3 Ways Your Leadership Team Can Create a Coaching Culture

Forbes is calling 2022 the Year of Workplace Culture. After the past few years, there have been so many immense shifts in how we work that many companies are cultivating a new company culture from scratch with new employees, hybrid and remote work scenarios, and more. Focusing on company culture has a few key factors: DEI, employee recognition, embracing technology and flexibility, and prioritizing employee development. As a company that focuses on employee development, we understand why that is such a huge part of company culture. We’ve shared this stat before, but it’s essential: Ninety-four percent of employees would stay at a company that invested in their career development. Can you imagine the impact on your bottom line and success if you had a team that grew with your company, avoiding costly turnover and retraining? So, what’s one way you can do this more easily? You can create a coaching culture. 

Today, we will share with you what that means and how you can achieve it for greater engagement, retention, and overall success.

What is a Coaching Culture?

So, what is a coaching culture? Essentially, it’s a culture that helps your employees learn and grow. It’s not a command-and-control culture guided by fulfilling and performing to satisfy management directives. While the command-and-control culture, top-down management approach has historically been the norm, more and more companies today are shifting to a coaching culture to inspire creativity, autonomy, innovation, and ultimately, business growth. In the digital age, the way we work changes daily. No manager will ever have all the answers, and it’s up to individual team members to take some authority over their success and output. Coaching culture helps make this happen.

You’ll achieve greater employee engagement, more impressive performance, limitless creativity, effective management, greater ownership, and much more with a coaching culture.

3 Ways to Build Coaching Culture at Your Company

So, how do you start building this sort of culture to elevate your organization’s success? Here are a few ways.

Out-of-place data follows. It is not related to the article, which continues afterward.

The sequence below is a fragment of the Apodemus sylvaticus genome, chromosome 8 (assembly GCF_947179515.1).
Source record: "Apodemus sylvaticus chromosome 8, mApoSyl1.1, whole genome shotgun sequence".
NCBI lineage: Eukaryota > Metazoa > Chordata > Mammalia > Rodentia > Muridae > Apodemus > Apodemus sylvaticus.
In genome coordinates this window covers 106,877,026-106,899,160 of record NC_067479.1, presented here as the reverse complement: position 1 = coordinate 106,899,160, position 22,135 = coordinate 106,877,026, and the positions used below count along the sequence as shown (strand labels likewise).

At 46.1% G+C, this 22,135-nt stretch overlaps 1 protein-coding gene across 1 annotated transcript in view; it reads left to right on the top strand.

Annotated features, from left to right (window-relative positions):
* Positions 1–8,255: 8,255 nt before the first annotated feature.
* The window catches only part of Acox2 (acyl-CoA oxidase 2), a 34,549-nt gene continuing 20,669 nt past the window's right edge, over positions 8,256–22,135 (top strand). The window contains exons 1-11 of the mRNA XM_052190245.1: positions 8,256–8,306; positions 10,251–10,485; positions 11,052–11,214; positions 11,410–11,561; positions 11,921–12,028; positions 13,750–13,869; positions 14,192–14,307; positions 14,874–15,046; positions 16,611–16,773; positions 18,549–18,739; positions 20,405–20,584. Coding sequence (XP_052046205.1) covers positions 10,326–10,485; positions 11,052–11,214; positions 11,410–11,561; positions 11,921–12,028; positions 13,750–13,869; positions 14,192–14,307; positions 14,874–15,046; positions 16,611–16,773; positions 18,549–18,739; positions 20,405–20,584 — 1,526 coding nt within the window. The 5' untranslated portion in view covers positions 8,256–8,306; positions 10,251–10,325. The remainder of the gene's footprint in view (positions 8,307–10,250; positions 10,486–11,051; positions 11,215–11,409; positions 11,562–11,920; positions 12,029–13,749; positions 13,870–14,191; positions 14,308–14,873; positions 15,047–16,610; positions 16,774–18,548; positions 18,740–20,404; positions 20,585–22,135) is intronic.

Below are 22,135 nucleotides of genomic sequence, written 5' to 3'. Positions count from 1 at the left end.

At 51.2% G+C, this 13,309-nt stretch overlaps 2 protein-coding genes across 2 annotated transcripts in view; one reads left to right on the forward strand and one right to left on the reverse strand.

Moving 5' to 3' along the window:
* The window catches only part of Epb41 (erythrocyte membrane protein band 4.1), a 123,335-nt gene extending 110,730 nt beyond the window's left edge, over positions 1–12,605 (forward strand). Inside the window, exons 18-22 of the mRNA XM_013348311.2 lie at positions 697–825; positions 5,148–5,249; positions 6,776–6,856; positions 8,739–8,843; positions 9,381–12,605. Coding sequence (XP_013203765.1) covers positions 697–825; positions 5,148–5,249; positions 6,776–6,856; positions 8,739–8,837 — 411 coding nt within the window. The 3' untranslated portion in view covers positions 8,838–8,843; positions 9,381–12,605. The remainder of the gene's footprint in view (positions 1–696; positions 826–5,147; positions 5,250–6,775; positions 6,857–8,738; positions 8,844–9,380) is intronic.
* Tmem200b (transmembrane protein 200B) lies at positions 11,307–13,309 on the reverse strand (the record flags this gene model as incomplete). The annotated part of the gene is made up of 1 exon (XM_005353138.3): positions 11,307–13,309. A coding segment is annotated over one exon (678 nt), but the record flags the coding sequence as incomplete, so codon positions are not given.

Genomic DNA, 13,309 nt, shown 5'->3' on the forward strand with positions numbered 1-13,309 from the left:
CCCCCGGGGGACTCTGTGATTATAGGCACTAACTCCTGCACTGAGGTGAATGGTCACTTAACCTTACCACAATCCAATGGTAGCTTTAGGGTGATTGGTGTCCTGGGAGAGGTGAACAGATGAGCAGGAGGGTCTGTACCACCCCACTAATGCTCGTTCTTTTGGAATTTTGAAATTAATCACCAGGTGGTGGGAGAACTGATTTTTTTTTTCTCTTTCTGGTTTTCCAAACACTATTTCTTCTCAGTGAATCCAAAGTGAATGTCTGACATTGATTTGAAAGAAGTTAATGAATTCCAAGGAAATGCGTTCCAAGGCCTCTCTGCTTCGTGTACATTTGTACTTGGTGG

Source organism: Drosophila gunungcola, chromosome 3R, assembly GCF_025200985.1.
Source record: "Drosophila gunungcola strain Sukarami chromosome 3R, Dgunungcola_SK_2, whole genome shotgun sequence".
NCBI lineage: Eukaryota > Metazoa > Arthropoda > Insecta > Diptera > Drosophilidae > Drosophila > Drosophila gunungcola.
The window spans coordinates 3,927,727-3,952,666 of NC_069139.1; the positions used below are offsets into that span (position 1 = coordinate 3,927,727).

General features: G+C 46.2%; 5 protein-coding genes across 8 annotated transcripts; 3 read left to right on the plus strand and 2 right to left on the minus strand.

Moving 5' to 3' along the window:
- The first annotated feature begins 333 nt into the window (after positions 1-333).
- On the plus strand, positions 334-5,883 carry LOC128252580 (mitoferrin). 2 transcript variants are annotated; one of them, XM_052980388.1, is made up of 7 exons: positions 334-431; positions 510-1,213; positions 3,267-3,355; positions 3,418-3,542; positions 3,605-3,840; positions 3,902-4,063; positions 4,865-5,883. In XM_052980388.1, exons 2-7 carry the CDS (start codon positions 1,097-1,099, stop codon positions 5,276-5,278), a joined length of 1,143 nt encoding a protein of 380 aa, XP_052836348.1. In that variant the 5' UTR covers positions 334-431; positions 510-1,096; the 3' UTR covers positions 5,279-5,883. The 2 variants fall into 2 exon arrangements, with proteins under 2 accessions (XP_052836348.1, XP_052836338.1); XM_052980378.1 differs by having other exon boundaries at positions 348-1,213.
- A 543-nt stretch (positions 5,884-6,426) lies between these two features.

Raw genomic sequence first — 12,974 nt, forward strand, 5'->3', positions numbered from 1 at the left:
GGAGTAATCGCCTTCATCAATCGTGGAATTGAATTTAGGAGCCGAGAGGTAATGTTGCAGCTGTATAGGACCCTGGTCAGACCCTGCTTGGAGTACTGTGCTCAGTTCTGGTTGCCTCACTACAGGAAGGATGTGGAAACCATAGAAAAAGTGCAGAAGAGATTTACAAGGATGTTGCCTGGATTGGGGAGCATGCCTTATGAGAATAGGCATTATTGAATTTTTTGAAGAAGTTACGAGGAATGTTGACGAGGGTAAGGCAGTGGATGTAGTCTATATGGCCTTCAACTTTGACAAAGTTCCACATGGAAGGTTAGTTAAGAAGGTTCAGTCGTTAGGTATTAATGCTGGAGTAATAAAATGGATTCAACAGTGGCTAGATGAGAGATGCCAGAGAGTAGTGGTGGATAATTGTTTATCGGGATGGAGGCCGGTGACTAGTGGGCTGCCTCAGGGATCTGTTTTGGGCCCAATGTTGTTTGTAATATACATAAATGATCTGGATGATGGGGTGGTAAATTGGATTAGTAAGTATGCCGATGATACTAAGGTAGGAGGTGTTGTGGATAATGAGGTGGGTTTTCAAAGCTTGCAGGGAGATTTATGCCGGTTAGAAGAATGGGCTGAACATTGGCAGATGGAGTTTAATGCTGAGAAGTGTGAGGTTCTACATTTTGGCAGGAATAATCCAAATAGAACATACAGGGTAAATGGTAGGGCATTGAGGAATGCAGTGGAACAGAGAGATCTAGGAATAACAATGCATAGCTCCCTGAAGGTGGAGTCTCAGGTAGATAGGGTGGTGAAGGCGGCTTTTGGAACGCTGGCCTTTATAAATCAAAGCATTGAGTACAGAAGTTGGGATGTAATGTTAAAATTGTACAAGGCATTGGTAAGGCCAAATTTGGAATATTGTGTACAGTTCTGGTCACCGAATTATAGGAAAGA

Train Your Management Team

In many cases, coaching culture will start with buy-in from your leadership team and managers. So, first, provide training for your management team to teach them the basics of coaching, including active listening, building rapport with direct reports, practical assessments and feedback, goal setting and tracking, etc. One great way to do this is to enlist your managers in coaching programs to work 1:1 with their coach and see what it takes to be an effective coach for their direct reports.
Then, once they complete training, you want to make sure you have a plan to implement moving forward. This could incorporate goal setting, more frequent reviews, 1:1 weekly meetings, etc., so managers can be more involved—a coach helping devise a plan for success, not a cheerleader watching from the sidelines.

Put Accountability Measures in Place

Accountability in coaching culture is two-fold. First, you must keep management accountable for fulfilling their action plans. However, that’s not all it takes for a coaching culture to be influential. You also must stress to employees that it’s essential that they take their development seriously. They must feel empowered to make autonomous decisions, be self-reflective, and implement changes discussed with their managers, despite how uncomfortable it may be to try new things or exercise new skills. 
This could come from reporting every quarter via surveys for both managers and their direct reports to ensure everyone is on the same page and getting what they need!

Ask Questions at Every Level

Questions are the key to open communication, vital for an effective coaching culture. Management and employees alike should be encouraged to ask tough questions regarding performance, skills gaps, solutions to team challenges, etc. The more questions that are asked, the easier it is to feel empowered with solutions to move forward autonomously while building skills and impacting the organization positively.
One way to do this is to set up a weekly 1:1 meeting with direct reports based solely on their development goals. Not pending tasks (although that may tie into the conversation), no disciplinary discussions, just focused on growth, goals, and achievements. This way, team members will feel valued and see a more straightforward path to advancement within your organization!
Next week, we’ll share a blog that teaches how to ensure your managers are on board and implementing! Stay tuned…

Need Help Designing a Company Culture That Allows Employees to Thrive? NimblyWise Can Help.

Deloitte has found that  94% of executives and 88% of employees consider a distinct workplace culture important to organizational success. So, if your company isn’t focusing on building a positive culture yet, it’s time to start, or you will be left behind. NimblyWise’s organizational culture is built around coaching culture. As such, we are fully prepared to help you build yours. Let’s discuss how